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Horrifying Personal Calamity: A Necessary Ingredient in All International Travel

49-56

Climb on board! Each seat comes with a free serving of despair.

“But did you actually like India?” everyone seemed to ask.

It was a fair question. Every time I described India, I usually started with my first impression of the country. The long, circuitous route from the airport into central Delhi, the roadway thick with vehicles diverse in wheels and dimensions, the cow burrowing her head into the flaming pile of garbage while rummaging for some nosh. I relished the grim, gritty details, the number of times I stepped in feces of indeterminate origin, exactly how many times I contracted scientifically-innovative new strains of diarrhea, the many and various attempts to grift me of all of my money and earthly possessions.

The crowning glory in every string of India anecdotes was our journey to Jaipur. The sojourn was a 17-hour ride crammed haphazardly into glass capsules in a rattling deathtrap manned by a driver with an itchy brake-foot. At the terminus of our jaunt was a series of hysterical mishaps involving alleys crawling with braying goats and half-naked children, each of them screaming at us. We climbed into four different rickshaws, each which was trying to rip us for our dwindling supply of rupees, and as we climbed into the last we were sure we knew the face of madness.

I, in fact, really liked India.

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Hey Guy, Check Out This Sick Prayer

Overall, most of the people assembled for the Hindu self-mortification ceremony were very into Will’s dancing.

Rooftop Party

Sorry. Was this a private function?

We had stumbled, as we often did, into something rare and special and probably not meant for us. Boisterous and expanding across a rural roadway, we heard loudspeakers and shouting and joyousness, and we buzzed closer like moths driven to a technicolour flame. We had taken the ferry away from Yangon to Dalla for the day, and each rural roadway so far had proved fruitful and interesting and unexpected. We were drunk on sackjuice and adventure, and the sound of a party lulled us in.

I spied the goddesses long before we saw the hooks. I pointed out Lakshmi surrounded in parasols and bright orange petals, and then I pointed out the gentleman on the rickety wooden kitchen chair. Iron crescents slid in the skin of his broad, dark shoulders, and he grit his teeth and stared into the distance. Maybe he was on sackjuice as well. We realized instantaneously that this was probably a private religious ceremony, something sacred and honourable. Our baboon presence, with our flip-flops, DSLRs, and SPF-60, was at best ancillary to the nature of the celebration. We turned to go.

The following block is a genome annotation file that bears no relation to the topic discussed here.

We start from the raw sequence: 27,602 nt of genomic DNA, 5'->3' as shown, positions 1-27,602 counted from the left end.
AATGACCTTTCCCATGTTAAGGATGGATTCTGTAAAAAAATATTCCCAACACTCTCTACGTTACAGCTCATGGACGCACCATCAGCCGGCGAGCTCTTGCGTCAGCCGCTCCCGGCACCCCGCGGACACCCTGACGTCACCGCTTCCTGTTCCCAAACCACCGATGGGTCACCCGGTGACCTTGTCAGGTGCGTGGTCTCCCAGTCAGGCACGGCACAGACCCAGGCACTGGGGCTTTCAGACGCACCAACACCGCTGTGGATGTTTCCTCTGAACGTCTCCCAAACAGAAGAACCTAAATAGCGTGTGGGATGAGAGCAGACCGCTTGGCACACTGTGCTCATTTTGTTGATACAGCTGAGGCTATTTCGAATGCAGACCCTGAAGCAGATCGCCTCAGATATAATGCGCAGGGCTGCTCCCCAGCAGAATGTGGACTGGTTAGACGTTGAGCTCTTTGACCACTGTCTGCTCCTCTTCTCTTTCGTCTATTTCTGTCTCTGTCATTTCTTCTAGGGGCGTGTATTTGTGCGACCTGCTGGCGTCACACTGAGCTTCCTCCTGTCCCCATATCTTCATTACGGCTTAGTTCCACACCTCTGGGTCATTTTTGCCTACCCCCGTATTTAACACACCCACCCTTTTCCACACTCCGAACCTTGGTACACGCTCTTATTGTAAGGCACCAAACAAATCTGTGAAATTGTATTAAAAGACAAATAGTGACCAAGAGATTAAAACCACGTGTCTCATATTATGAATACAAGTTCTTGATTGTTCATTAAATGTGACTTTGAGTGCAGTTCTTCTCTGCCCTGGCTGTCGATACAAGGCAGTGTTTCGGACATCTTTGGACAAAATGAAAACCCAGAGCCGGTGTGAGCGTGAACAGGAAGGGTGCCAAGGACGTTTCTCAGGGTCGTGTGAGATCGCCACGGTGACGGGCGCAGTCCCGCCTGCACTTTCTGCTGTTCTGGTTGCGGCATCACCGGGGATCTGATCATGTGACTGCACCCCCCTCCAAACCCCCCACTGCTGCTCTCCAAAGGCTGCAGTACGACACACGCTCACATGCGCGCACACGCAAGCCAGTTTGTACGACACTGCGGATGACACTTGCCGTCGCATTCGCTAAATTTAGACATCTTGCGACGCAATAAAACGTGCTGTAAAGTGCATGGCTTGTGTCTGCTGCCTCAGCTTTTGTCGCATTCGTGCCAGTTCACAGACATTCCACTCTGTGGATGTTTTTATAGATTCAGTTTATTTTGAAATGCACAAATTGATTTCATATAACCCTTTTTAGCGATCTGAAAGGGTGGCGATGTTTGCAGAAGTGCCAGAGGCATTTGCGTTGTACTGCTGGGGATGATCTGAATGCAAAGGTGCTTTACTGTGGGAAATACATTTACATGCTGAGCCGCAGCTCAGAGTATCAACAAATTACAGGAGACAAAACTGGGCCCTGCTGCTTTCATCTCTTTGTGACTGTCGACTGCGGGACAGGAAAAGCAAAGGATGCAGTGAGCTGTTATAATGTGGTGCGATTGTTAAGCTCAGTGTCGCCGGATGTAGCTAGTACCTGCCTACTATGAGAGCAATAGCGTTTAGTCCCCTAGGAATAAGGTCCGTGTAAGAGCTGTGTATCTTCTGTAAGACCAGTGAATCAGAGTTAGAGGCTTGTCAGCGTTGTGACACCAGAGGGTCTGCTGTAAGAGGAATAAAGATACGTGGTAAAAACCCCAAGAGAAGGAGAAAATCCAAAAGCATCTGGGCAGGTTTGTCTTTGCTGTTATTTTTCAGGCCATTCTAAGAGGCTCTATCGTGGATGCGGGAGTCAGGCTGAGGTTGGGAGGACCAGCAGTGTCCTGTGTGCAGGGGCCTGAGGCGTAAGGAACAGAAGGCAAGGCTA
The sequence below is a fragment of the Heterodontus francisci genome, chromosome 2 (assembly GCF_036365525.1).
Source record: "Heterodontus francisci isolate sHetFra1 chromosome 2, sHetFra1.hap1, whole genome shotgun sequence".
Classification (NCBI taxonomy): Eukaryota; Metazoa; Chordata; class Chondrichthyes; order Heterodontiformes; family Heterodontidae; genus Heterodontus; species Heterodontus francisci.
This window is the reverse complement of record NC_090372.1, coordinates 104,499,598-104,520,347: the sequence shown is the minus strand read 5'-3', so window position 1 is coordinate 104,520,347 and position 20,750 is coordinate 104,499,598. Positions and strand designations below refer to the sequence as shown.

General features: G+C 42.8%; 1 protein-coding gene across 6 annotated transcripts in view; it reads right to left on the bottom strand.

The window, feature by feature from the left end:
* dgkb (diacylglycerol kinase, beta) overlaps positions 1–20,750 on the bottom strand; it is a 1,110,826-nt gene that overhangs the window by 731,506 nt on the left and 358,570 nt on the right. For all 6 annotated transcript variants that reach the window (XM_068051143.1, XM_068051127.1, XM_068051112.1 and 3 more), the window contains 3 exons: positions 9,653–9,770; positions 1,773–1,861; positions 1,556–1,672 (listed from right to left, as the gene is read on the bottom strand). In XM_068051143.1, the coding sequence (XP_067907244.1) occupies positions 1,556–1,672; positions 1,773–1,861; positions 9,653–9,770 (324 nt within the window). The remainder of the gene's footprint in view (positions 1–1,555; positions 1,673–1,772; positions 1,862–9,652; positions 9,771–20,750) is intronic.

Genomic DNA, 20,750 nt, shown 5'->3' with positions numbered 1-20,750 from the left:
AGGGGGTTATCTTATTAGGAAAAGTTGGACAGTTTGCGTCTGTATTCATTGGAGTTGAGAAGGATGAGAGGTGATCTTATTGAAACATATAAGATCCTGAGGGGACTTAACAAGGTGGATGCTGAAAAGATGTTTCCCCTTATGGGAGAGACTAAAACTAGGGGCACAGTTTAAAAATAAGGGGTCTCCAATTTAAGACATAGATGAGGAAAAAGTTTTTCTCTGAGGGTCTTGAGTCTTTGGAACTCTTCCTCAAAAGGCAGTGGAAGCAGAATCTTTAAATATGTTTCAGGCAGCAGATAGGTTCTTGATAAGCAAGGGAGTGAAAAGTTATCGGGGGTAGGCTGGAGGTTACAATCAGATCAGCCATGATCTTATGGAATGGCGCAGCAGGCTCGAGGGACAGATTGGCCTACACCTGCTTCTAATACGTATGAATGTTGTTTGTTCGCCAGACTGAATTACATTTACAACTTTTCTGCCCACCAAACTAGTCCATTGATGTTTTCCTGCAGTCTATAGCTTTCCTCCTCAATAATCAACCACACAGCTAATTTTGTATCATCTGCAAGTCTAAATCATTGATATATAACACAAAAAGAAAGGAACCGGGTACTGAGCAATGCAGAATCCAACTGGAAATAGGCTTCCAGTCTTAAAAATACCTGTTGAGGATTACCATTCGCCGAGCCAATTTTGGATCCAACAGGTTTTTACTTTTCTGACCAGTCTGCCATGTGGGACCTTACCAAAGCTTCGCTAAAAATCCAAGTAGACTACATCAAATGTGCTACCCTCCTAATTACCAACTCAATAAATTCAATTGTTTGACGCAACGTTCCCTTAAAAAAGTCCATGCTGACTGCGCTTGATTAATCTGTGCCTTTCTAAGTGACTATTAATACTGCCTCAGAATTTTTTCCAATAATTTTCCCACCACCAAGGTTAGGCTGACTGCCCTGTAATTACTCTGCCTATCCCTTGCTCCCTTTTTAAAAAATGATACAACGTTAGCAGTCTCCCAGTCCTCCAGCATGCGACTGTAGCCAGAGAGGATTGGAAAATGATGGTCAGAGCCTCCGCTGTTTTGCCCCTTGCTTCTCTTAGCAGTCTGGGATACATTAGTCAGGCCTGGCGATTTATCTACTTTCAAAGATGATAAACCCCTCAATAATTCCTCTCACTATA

Hands grabbed at us, dabbing paint on our faces, smearing our palms with ruddy brown and red. Everywhere townsfolk reached out to shake hands, ask how exactly we managed to stumble into a Hindu religious festival in Myanmar. We shrugged, as while this situation was kind of becoming a custom for us, it was probably not for the residents of Dalla. We motioned towards the exit, which was the dusty road from whence we had first walked, and the people around us scoffed and waved. A pshaw, as though saying, “So soon? But you haven’t even seen the best parts!”

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The Malltown and the Cloud Forest

I felt vastly unprepared for Singapore.

Watcher of the Mountain Orchid

A lonely guy on a simulated mountain top.

In the Pudong airport waiting area, burrowed deep into a quiet wedge of carpeted flooring and poorly-attended restaurants, I surfed what internet remains available behind the Great Firewall. My gentle drift towards travel slackerdom has usually left me charmingly flighty. I’ve grown accustomed to doing things by the seat of my pants, planning excursions and travel just hours or moments before I disembark. It has become so second nature that I generally assume that the world will be unlocked by a glinting smile and a double-wide Canadian passport with several years before expiry.

But saddled with a heavy workload, Singapore had completely flitted from my grip. I had a ticket and a bed, and that was the extent of my forethought. The journey from one to the other, how I might fill the days, the kinds of foods I might try to eat, the dimension and value of the local currency: all of it was pure mystery. All of it was murky and vaguely Malaysian, at least according to the foggy ghost Singapore springing up in my cortex. What language(s) did they speak there, and how kindly were they to how little I probably spoke of them? How easy was it to get around, and where exactly did I want to get around to? Were the people more Malaysian or Chinese or Indonesian or foreigners, or were they green, acid-spitting space aliens from somewhere beyond the Andromeda galaxy? I wasn’t terribly certain, and hadn’t done any of my usual legwork before stepping aboard the plane.